Right wing populism, Migration, Polarization – Newsletter #7


Dr. Kai Unzicker


Hello and welcome to issue No. 7 of Upgrade Democracy News!

Political sentiment in Germany is heated. According to polls, the right-wing populist to far right and partly anti-constitutional party, AfD, would receive around 20 percent of the votes. This makes the political landscape in the country nervous. This year, there still remain the state elections in Bavaria and Hesse, but everyone is especially anxious about those coming up next year. In 2024, voters in Saxony, Thuringia, and Brandenburg will head to the polls. While many are still contemplating what to do to protect democracy, the public debate is clearly already heading towards polarization.

Besides climate change and the war in Ukraine, the emotionally charged topic of migration is once again at the forefront. Specifically, the current debate revolves around what young men and adolescents with a migration background do in public swimming pools on hot days. Violence at swimming pools has become the hot topic of summer 2023. And when the mood reaches a boiling point, to the extent that even a refreshing dip in the cool water can’t calm things down, disinformation quickly spreads, fuelling into the agitation. In this case, for example, a video of teenagers attacking and kicking a man in a park emerged on social media. But did that serve as evidence of increasing violence among young migrants in Germany? No, because fact-checkers quickly verified that the video did not originate from Germany but actually showed footage from  Russia. By now, the identities of the assailants are known, and they have been arrested. However, what we don’t know is how many people in Germany have seen the video and thereby received the impression that violence is spiralling out of control. At least for North Rhine-Westphalia, it can be said that the number of crimes in public swimming pools has not increased but rather decreased from 2019 to 2022.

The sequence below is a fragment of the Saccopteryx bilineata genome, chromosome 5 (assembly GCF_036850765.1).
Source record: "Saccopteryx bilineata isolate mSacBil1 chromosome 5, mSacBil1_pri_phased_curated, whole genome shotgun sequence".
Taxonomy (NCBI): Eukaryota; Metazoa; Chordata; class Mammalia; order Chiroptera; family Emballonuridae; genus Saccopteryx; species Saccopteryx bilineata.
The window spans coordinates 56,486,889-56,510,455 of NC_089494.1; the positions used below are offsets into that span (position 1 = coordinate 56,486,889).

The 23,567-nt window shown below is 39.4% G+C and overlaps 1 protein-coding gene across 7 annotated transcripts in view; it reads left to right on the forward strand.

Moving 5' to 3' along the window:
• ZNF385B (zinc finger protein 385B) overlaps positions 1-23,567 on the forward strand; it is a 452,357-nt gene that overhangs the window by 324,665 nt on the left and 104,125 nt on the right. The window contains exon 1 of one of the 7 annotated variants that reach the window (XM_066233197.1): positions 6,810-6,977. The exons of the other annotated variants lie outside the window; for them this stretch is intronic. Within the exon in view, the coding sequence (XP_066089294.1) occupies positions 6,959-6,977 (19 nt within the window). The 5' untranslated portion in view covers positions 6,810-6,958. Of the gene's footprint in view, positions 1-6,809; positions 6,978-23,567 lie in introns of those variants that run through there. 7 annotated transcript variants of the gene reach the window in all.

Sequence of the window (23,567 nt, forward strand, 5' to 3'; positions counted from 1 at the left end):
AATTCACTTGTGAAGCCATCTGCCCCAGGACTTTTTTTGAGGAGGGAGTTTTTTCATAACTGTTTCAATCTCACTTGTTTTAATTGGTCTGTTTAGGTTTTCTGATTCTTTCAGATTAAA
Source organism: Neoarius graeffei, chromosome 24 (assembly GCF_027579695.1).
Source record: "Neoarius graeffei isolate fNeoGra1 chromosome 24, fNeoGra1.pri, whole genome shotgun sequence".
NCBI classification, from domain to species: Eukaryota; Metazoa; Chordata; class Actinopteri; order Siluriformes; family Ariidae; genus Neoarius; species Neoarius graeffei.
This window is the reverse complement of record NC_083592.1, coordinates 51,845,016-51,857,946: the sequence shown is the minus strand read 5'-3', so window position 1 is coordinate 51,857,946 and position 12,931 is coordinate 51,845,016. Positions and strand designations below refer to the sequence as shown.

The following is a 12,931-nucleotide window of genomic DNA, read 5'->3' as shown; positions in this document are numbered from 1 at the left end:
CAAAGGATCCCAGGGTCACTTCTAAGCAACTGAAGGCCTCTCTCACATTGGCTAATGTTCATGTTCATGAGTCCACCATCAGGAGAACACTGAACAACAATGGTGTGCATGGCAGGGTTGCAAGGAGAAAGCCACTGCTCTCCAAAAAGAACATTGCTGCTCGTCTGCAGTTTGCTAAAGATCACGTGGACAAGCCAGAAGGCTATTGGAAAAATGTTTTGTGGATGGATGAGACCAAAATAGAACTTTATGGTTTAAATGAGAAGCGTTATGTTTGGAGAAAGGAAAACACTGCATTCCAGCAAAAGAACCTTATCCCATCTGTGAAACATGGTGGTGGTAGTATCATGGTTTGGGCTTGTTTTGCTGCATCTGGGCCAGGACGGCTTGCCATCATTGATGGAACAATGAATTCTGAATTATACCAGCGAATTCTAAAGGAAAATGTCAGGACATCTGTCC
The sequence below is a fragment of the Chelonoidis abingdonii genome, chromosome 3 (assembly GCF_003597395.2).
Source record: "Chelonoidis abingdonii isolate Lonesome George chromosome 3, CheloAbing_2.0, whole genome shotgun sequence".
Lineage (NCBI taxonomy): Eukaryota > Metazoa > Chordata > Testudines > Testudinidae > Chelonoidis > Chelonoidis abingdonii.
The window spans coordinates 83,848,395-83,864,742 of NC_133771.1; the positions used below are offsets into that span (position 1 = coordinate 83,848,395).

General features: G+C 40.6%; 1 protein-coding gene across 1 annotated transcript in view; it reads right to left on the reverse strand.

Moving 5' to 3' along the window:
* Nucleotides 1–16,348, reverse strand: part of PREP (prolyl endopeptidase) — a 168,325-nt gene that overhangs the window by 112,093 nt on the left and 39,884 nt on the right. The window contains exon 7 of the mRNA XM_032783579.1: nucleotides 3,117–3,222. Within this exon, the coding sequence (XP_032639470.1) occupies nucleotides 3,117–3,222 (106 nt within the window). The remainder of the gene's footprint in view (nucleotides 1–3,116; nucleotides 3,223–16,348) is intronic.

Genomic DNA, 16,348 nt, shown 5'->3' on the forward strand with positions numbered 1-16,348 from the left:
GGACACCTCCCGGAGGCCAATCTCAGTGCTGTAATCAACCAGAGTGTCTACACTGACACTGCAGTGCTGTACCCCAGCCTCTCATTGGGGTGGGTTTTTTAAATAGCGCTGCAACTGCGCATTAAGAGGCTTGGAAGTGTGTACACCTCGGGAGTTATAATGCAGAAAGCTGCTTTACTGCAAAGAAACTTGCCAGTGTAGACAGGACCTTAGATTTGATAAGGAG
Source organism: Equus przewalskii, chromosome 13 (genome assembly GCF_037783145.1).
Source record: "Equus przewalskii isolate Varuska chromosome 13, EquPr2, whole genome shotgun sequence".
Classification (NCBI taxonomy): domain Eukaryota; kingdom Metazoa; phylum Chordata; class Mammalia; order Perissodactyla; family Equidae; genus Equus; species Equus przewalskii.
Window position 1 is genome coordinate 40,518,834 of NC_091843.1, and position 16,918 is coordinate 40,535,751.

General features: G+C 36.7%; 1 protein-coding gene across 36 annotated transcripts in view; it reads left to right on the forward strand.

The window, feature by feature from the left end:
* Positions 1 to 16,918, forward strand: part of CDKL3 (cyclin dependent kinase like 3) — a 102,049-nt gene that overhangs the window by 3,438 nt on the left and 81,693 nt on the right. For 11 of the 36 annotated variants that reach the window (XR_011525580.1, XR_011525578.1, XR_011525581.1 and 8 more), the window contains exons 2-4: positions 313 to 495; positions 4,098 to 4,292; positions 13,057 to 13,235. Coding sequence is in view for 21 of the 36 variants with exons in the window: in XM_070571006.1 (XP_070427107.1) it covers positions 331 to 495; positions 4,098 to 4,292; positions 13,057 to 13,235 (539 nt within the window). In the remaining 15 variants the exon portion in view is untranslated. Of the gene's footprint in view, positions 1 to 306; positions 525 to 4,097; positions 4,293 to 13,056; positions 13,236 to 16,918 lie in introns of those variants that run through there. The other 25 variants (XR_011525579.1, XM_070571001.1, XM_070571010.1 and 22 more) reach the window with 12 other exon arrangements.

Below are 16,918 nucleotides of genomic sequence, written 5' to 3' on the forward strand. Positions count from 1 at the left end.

Migration is a topic where polarizing and scandalous disinformation is particularly common. And not only in Germany. In Tunisia, there have been violent clashes between locals and migrants for some time. These conflicts are further fuelled by debates on social networks, where claims , among other things, are made about migrants being intentionally used to change Tunisia’s demographic composition and enable certain politicians to financially benefit from this. Surprisingly, it was Tunisia’s President Kais Saied himself, who spread this story, as reported by Tagesschau. Last year, Tunisia introduced and adopted a law to combat the spread of false information. You will find an interview linked below, where Nompilo Simanje shares insight on this type of legislation and how governments can use it with intent to fight political opponents and silence topics inconvenient to them and their narrative rather than countering disinformation effectively.